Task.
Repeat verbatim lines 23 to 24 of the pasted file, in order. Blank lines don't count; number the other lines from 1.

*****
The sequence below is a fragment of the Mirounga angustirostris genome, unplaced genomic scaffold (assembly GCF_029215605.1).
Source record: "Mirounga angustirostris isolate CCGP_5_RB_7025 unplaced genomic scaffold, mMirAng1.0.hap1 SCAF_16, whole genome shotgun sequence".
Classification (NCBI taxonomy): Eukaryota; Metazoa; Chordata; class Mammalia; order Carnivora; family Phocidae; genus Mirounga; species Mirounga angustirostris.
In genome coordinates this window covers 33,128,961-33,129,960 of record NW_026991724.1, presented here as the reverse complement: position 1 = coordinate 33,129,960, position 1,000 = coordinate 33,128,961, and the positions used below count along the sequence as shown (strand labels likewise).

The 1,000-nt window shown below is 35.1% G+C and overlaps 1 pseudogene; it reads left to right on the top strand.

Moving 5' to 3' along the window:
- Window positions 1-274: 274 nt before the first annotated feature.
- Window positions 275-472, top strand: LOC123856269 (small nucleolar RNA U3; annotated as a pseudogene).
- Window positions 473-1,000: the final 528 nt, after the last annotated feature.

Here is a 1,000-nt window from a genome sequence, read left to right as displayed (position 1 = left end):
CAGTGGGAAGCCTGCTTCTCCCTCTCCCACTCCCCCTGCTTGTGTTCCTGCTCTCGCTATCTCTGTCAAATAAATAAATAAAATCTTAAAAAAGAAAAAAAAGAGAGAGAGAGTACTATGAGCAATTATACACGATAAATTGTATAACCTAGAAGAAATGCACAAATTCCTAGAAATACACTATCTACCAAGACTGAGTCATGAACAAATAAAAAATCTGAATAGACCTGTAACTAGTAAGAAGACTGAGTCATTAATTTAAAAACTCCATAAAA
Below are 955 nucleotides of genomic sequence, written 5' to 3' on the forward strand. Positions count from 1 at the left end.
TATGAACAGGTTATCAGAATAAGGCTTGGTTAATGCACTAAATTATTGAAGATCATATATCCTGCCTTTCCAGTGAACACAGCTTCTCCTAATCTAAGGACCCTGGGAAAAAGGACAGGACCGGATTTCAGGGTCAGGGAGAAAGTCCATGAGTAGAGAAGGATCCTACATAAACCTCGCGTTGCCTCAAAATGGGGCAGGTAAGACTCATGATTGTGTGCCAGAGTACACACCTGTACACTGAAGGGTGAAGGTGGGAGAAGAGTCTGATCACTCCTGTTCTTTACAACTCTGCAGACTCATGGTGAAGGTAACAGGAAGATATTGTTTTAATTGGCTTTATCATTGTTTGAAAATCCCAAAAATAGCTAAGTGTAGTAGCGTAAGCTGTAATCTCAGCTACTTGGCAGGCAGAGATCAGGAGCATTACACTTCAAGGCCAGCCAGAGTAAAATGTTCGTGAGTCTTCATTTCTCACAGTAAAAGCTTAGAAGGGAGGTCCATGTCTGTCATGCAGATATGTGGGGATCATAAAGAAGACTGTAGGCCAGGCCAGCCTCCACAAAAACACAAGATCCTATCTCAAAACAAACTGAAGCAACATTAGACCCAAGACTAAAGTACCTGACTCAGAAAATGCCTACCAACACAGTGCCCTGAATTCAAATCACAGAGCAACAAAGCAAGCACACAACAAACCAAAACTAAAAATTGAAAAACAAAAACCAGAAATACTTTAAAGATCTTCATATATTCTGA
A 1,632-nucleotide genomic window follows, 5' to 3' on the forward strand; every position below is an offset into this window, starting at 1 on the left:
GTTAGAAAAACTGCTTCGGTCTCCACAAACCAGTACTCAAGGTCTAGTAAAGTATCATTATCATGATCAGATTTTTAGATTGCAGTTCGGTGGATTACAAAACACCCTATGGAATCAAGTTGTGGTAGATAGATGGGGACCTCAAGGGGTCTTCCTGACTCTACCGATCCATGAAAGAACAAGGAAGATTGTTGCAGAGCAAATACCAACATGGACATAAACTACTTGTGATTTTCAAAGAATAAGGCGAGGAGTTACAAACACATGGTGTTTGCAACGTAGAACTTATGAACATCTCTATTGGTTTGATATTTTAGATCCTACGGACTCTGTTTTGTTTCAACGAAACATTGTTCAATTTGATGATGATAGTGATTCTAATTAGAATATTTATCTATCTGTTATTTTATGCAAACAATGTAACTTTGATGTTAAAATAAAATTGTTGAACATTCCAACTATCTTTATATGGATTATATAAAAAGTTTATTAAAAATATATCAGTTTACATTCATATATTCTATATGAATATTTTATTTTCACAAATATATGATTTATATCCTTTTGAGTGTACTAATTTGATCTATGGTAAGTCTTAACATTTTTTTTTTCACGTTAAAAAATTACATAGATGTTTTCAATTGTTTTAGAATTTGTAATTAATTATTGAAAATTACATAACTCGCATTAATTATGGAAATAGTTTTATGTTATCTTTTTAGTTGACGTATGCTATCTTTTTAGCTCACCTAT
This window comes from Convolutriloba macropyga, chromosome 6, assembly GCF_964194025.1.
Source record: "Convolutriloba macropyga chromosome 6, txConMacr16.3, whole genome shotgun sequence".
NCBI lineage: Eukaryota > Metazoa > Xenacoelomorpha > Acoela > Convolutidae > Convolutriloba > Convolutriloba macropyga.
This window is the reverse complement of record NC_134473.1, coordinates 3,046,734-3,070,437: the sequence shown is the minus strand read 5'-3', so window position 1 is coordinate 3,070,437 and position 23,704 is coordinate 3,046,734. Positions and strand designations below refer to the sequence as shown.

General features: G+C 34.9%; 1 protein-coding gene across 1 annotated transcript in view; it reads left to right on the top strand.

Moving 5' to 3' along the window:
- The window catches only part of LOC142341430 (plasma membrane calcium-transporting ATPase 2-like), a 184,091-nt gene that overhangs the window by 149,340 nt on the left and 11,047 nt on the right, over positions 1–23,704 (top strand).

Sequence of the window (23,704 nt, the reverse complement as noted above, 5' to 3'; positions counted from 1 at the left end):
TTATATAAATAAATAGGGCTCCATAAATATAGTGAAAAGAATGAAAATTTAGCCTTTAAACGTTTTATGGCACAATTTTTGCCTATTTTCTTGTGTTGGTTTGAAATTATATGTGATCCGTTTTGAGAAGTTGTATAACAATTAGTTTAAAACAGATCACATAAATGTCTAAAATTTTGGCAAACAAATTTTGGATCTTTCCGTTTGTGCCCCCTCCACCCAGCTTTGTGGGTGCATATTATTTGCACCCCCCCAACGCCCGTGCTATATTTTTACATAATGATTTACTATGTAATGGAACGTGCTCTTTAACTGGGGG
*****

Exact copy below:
Sequence of the window (23,704 nt, the reverse complement as noted above, 5' to 3'; positions counted from 1 at the left end):
TTATATAAATAAATAGGGCTCCATAAATATAGTGAAAAGAATGAAAATTTAGCCTTTAAACGTTTTATGGCACAATTTTTGCCTATTTTCTTGTGTTGGTTTGAAATTATATGTGATCCGTTTTGAGAAGTTGTATAACAATTAGTTTAAAACAGATCACATAAATGTCTAAAATTTTGGCAAACAAATTTTGGATCTTTCCGTTTGTGCCCCCTCCACCCAGCTTTGTGGGTGCATATTATTTGCACCCCCCCAACGCCCGTGCTATATTTTTACATAATGATTTACTATGTAATGGAACGTGCTCTTTAACTGGGGG